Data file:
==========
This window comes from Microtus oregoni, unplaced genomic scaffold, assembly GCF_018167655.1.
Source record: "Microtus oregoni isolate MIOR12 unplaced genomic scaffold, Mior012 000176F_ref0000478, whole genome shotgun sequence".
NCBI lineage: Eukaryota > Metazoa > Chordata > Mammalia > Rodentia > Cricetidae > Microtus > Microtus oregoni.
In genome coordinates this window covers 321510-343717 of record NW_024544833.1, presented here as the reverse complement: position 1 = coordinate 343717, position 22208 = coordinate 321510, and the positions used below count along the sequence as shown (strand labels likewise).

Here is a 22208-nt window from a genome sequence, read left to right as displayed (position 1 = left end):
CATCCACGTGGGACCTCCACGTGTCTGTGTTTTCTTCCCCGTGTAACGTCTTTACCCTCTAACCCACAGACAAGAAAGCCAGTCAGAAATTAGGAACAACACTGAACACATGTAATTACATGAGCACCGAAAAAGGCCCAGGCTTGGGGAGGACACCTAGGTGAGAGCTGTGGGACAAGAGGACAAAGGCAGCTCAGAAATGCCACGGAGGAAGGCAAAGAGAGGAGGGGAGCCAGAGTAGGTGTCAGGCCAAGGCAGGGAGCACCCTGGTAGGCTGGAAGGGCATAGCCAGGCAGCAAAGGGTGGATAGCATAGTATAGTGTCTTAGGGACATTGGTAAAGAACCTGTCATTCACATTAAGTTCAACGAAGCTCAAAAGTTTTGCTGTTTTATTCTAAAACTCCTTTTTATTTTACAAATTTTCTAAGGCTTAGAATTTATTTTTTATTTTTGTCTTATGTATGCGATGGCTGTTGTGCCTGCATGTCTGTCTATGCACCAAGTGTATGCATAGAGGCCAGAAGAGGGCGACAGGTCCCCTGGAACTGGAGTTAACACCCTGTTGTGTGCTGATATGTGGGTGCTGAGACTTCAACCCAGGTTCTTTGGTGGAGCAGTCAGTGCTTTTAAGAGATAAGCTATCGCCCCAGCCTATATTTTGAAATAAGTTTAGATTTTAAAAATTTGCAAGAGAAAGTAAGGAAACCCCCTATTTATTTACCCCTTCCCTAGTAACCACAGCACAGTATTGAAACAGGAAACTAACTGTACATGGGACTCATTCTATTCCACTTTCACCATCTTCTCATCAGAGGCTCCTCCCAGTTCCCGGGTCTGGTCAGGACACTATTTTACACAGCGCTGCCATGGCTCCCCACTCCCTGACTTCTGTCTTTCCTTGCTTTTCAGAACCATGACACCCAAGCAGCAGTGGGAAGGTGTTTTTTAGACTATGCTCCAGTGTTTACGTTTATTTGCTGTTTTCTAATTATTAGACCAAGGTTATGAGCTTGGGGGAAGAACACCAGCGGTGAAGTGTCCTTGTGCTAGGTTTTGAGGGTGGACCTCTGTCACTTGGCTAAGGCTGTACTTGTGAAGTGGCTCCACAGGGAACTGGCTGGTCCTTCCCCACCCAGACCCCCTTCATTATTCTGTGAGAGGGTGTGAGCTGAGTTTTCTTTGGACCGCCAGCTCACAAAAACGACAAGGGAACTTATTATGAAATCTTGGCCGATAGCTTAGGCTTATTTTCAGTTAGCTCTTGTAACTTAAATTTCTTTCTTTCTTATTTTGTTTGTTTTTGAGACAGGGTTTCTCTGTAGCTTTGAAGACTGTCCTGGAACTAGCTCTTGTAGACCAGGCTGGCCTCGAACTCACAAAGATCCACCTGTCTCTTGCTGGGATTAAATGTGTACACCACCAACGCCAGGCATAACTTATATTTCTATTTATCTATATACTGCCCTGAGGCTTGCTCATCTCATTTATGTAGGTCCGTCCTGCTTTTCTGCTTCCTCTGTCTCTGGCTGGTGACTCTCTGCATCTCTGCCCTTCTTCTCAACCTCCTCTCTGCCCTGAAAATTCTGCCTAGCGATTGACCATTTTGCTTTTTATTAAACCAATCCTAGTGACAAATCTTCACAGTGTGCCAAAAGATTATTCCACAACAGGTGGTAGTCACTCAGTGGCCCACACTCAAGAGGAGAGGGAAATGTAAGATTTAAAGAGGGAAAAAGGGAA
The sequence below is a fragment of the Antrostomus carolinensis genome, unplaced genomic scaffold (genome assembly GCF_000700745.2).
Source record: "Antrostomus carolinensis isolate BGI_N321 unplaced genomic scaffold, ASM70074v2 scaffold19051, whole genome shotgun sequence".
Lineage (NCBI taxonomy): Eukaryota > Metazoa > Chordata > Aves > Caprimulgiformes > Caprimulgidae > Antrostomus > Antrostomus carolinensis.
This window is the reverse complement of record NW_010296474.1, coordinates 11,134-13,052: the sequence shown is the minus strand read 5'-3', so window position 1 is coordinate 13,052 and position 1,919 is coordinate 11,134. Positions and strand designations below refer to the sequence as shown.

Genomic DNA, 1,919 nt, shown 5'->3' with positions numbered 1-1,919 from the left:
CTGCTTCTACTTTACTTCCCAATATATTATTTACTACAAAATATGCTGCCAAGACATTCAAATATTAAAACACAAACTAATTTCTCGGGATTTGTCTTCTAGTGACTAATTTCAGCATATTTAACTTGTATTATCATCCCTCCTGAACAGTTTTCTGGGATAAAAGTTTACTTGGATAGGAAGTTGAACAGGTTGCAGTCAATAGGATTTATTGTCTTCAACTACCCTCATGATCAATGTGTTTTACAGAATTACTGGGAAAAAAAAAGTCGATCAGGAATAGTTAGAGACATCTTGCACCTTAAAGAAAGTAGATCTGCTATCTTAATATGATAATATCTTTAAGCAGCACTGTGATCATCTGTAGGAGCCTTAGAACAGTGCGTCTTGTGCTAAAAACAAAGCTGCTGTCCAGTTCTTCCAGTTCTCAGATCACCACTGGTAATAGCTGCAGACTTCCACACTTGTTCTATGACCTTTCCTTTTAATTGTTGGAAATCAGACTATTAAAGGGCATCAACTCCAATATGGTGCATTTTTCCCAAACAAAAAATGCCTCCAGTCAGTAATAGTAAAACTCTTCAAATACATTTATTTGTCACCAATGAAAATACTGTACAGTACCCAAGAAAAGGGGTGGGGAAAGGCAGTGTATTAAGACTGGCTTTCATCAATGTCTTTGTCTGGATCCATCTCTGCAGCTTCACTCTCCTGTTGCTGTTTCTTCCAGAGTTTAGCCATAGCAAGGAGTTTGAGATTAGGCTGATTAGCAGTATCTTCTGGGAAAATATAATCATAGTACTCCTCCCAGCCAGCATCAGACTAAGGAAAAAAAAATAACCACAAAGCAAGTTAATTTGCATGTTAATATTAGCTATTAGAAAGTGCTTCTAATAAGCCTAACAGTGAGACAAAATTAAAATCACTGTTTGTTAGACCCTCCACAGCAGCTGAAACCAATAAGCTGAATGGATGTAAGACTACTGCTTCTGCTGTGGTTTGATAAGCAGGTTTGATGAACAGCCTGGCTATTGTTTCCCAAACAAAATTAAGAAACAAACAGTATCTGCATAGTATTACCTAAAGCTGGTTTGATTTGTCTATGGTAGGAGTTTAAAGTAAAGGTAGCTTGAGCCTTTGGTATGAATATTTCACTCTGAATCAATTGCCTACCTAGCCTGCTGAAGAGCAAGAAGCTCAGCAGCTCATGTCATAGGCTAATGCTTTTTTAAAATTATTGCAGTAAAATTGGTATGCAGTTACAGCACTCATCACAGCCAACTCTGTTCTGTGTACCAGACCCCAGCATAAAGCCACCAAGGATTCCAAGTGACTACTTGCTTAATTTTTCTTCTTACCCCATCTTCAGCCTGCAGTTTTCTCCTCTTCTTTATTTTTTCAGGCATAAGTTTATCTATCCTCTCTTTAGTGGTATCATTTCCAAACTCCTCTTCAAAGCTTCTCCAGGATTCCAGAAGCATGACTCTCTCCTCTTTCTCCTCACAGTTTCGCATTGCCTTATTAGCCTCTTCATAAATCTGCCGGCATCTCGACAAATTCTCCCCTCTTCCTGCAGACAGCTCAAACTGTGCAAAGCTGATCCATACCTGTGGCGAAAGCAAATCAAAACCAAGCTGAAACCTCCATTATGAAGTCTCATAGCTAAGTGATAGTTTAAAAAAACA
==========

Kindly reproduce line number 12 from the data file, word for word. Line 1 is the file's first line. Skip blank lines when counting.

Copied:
CTGCTTCTACTTTACTTCCCAATATATTATTTACTACAAAATATGCTGCCAAGACATTCAAATATTAAAACACAAACTAATTTCTCGGGATTTGTCTTCTAGTGACTAATTTCAGCATATTTAACTTGTATTATCATCCCTCCTGAACAGTTTTCTGGGATAAAAGTTTACTTGGATAGGAAGTTGAACAGGTTGCAGTCAATAGGATTTATTGTCTTCAACTACCCTCATGATCAATGTGTTTTACAGAATTACTGGGAAAAAAAAAGTCGATCAGGAATAGTTAGAGACATCTTGCACCTTAAAGAAAGTAGATCTGCTATCTTAATATGATAATATCTTTAAGCAGCACTGTGATCATCTGTAGGAGCCTTAGAACAGTGCGTCTTGTGCTAAAAACAAAGCTGCTGTCCAGTTCTTCCAGTTCTCAGATCACCACTGGTAATAGCTGCAGACTTCCACACTTGTTCTATGACCTTTCCTTTTAATTGTTGGAAATCAGACTATTAAAGGGCATCAACTCCAATATGGTGCATTTTTCCCAAACAAAAAATGCCTCCAGTCAGTAATAGTAAAACTCTTCAAATACATTTATTTGTCACCAATGAAAATACTGTACAGTACCCAAGAAAAGGGGTGGGGAAAGGCAGTGTATTAAGACTGGCTTTCATCAATGTCTTTGTCTGGATCCATCTCTGCAGCTTCACTCTCCTGTTGCTGTTTCTTCCAGAGTTTAGCCATAGCAAGGAGTTTGAGATTAGGCTGATTAGCAGTATCTTCTGGGAAAATATAATCATAGTACTCCTCCCAGCCAGCATCAGACTAAGGAAAAAAAAATAACCACAAAGCAAGTTAATTTGCATGTTAATATTAGCTATTAGAAAGTGCTTCTAATAAGCCTAACAGTGAGACAAAATTAAAATCACTGTTTGTTAGACCCTCCACAGCAGCTGAAACCAATAAGCTGAATGGATGTAAGACTACTGCTTCTGCTGTGGTTTGATAAGCAGGTTTGATGAACAGCCTGGCTATTGTTTCCCAAACAAAATTAAGAAACAAACAGTATCTGCATAGTATTACCTAAAGCTGGTTTGATTTGTCTATGGTAGGAGTTTAAAGTAAAGGTAGCTTGAGCCTTTGGTATGAATATTTCACTCTGAATCAATTGCCTACCTAGCCTGCTGAAGAGCAAGAAGCTCAGCAGCTCATGTCATAGGCTAATGCTTTTTTAAAATTATTGCAGTAAAATTGGTATGCAGTTACAGCACTCATCACAGCCAACTCTGTTCTGTGTACCAGACCCCAGCATAAAGCCACCAAGGATTCCAAGTGACTACTTGCTTAATTTTTCTTCTTACCCCATCTTCAGCCTGCAGTTTTCTCCTCTTCTTTATTTTTTCAGGCATAAGTTTATCTATCCTCTCTTTAGTGGTATCATTTCCAAACTCCTCTTCAAAGCTTCTCCAGGATTCCAGAAGCATGACTCTCTCCTCTTTCTCCTCACAGTTTCGCATTGCCTTATTAGCCTCTTCATAAATCTGCCGGCATCTCGACAAATTCTCCCCTCTTCCTGCAGACAGCTCAAACTGTGCAAAGCTGATCCATACCTGTGGCGAAAGCAAATCAAAACCAAGCTGAAACCTCCATTATGAAGTCTCATAGCTAAGTGATAGTTTAAAAAAACA